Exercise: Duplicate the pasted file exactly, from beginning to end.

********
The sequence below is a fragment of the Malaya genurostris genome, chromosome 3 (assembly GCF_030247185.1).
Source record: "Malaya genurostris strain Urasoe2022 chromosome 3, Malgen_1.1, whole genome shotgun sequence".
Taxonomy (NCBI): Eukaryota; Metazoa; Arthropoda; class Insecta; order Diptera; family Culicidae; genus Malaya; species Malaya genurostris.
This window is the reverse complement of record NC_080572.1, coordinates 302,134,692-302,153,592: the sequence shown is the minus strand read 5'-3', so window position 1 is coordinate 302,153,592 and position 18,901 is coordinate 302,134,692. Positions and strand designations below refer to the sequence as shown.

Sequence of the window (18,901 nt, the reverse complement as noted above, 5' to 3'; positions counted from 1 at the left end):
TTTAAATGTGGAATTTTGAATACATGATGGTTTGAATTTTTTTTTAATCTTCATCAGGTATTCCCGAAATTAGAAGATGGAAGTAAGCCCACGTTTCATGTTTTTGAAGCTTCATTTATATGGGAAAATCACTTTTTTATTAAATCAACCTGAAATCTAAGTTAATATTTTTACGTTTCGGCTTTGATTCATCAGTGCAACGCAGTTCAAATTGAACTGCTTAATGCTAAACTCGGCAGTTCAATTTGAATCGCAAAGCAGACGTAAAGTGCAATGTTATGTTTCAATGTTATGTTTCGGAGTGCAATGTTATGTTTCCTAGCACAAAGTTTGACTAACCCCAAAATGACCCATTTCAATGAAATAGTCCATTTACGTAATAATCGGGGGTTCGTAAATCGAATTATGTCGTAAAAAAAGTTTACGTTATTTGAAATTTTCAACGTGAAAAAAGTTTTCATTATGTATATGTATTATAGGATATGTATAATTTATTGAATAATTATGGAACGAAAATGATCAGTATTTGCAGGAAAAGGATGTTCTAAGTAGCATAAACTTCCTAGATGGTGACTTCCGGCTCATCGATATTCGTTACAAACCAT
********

The sequence below is a fragment of the Malaya genurostris genome, chromosome 3 (assembly GCF_030247185.1).
Source record: "Malaya genurostris strain Urasoe2022 chromosome 3, Malgen_1.1, whole genome shotgun sequence".
Taxonomy (NCBI): Eukaryota; Metazoa; Arthropoda; class Insecta; order Diptera; family Culicidae; genus Malaya; species Malaya genurostris.
This window is the reverse complement of record NC_080572.1, coordinates 302,134,692-302,153,592: the sequence shown is the minus strand read 5'-3', so window position 1 is coordinate 302,153,592 and position 18,901 is coordinate 302,134,692. Positions and strand designations below refer to the sequence as shown.

Sequence of the window (18,901 nt, the reverse complement as noted above, 5' to 3'; positions counted from 1 at the left end):
TTTAAATGTGGAATTTTGAATACATGATGGTTTGAATTTTTTTTTAATCTTCATCAGGTATTCCCGAAATTAGAAGATGGAAGTAAGCCCACGTTTCATGTTTTTGAAGCTTCATTTATATGGGAAAATCACTTTTTTATTAAATCAACCTGAAATCTAAGTTAATATTTTTACGTTTCGGCTTTGATTCATCAGTGCAACGCAGTTCAAATTGAACTGCTTAATGCTAAACTCGGCAGTTCAATTTGAATCGCAAAGCAGACGTAAAGTGCAATGTTATGTTTCAATGTTATGTTTCGGAGTGCAATGTTATGTTTCCTAGCACAAAGTTTGACTAACCCCAAAATGACCCATTTCAATGAAATAGTCCATTTACGTAATAATCGGGGGTTCGTAAATCGAATTATGTCGTAAAAAAAGTTTACGTTATTTGAAATTTTCAACGTGAAAAAAGTTTTCATTATGTATATGTATTATAGGATATGTATAATTTATTGAATAATTATGGAACGAAAATGATCAGTATTTGCAGGAAAAGGATGTTCTAAGTAGCATAAACTTCCTAGATGGTGACTTCCGGCTCATCGATATTCGTTACAAACCAT